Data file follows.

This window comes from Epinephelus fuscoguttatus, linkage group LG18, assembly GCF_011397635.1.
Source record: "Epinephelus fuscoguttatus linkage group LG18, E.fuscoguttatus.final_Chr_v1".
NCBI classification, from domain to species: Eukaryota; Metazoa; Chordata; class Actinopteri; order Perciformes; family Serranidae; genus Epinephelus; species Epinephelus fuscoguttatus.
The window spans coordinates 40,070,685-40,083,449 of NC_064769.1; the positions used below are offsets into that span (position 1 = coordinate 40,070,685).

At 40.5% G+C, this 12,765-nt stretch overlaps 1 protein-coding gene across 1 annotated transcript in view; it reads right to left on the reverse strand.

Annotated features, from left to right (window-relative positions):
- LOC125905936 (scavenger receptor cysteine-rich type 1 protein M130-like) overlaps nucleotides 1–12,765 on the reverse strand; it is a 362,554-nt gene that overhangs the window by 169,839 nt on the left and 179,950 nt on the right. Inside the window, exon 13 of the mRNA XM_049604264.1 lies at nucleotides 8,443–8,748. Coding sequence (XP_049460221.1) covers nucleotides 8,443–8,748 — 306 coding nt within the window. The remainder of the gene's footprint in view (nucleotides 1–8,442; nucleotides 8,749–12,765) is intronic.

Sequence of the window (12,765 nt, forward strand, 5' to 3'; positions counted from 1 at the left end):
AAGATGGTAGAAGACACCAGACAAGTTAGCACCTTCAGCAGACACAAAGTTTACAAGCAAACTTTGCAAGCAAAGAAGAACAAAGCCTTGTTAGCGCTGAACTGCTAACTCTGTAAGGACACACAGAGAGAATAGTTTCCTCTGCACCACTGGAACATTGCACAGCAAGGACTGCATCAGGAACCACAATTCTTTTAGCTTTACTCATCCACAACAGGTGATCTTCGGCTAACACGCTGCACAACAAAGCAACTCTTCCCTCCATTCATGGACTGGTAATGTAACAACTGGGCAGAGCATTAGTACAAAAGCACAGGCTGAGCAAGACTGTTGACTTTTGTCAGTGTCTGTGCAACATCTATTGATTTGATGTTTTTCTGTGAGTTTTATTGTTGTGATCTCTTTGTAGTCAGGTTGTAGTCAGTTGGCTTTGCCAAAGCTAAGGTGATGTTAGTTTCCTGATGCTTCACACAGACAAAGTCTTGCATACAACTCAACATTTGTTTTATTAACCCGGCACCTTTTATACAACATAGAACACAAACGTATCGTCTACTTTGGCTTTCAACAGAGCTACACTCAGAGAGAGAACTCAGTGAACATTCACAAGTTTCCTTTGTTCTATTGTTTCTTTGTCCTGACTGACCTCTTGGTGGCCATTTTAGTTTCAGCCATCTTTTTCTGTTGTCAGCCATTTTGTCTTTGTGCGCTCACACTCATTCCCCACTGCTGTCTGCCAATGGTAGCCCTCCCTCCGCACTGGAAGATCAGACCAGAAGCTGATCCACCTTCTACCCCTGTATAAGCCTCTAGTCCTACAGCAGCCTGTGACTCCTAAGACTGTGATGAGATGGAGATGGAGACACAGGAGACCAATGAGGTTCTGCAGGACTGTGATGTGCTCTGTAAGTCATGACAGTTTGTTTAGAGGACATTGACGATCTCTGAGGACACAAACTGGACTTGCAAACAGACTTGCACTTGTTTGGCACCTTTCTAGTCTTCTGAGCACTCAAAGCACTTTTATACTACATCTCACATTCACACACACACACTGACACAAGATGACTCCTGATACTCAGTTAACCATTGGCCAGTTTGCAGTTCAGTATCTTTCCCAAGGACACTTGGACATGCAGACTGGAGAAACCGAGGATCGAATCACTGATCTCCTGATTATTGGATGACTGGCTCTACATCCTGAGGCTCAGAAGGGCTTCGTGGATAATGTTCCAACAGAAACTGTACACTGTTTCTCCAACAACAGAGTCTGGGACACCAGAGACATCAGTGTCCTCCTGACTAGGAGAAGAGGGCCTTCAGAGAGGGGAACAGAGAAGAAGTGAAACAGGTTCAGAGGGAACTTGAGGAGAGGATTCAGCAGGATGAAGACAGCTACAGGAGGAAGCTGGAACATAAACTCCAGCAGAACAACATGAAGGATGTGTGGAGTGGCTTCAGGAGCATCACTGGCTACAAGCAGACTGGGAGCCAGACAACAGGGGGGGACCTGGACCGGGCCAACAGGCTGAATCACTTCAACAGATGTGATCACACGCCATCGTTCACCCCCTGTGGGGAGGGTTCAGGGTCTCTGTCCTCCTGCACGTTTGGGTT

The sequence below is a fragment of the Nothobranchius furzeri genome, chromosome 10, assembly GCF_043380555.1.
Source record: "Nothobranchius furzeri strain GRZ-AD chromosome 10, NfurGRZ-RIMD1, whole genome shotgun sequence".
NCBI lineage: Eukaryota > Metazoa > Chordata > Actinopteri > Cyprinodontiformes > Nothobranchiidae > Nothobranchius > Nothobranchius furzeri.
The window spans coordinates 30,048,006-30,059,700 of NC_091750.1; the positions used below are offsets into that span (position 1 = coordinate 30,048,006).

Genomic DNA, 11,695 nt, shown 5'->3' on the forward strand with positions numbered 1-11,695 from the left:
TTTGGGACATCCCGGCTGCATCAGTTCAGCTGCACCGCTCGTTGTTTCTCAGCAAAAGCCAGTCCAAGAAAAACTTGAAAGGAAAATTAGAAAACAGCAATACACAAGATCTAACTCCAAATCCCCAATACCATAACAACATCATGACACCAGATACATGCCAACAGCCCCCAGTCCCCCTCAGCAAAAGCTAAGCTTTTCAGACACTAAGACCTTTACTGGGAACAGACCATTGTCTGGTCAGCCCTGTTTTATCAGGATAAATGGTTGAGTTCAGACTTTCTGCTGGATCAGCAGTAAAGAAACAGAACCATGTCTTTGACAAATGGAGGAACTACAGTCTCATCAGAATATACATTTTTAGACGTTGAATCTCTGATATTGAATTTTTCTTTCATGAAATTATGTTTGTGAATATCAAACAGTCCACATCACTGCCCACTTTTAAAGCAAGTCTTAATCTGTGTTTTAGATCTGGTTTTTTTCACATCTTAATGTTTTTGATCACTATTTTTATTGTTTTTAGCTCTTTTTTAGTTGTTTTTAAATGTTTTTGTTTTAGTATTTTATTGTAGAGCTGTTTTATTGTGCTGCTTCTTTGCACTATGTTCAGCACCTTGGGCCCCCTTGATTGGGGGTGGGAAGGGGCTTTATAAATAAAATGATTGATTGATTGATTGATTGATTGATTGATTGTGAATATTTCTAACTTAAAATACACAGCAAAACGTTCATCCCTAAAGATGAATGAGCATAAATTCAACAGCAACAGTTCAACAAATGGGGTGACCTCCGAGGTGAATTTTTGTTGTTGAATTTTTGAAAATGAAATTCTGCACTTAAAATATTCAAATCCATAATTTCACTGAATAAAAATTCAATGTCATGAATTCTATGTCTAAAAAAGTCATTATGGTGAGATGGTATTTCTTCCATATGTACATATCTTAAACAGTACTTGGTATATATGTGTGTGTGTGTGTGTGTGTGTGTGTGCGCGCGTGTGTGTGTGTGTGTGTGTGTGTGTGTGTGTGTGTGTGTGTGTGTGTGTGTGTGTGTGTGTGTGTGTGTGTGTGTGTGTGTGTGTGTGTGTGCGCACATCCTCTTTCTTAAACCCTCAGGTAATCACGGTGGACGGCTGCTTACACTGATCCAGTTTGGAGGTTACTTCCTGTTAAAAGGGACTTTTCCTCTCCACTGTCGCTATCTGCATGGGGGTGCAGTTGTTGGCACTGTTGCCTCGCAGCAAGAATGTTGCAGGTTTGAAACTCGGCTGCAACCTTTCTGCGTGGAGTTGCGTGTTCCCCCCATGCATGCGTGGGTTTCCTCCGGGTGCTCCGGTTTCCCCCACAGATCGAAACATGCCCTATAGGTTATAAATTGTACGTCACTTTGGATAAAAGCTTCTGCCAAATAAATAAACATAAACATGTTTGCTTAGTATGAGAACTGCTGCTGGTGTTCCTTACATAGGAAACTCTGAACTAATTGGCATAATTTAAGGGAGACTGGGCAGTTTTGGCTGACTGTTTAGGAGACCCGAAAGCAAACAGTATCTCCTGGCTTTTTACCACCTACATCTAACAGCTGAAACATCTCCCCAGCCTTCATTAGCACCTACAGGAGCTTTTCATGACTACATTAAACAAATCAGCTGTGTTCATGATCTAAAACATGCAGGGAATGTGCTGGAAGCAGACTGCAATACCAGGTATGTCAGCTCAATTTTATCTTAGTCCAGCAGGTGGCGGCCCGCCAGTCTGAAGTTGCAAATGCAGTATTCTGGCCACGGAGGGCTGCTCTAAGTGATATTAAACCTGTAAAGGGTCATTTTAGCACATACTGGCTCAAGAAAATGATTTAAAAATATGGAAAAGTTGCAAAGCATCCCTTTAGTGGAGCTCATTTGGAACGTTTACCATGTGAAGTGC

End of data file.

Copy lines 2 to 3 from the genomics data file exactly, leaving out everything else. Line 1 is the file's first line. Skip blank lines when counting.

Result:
Source record: "Epinephelus fuscoguttatus linkage group LG18, E.fuscoguttatus.final_Chr_v1".
NCBI classification, from domain to species: Eukaryota; Metazoa; Chordata; class Actinopteri; order Perciformes; family Serranidae; genus Epinephelus; species Epinephelus fuscoguttatus.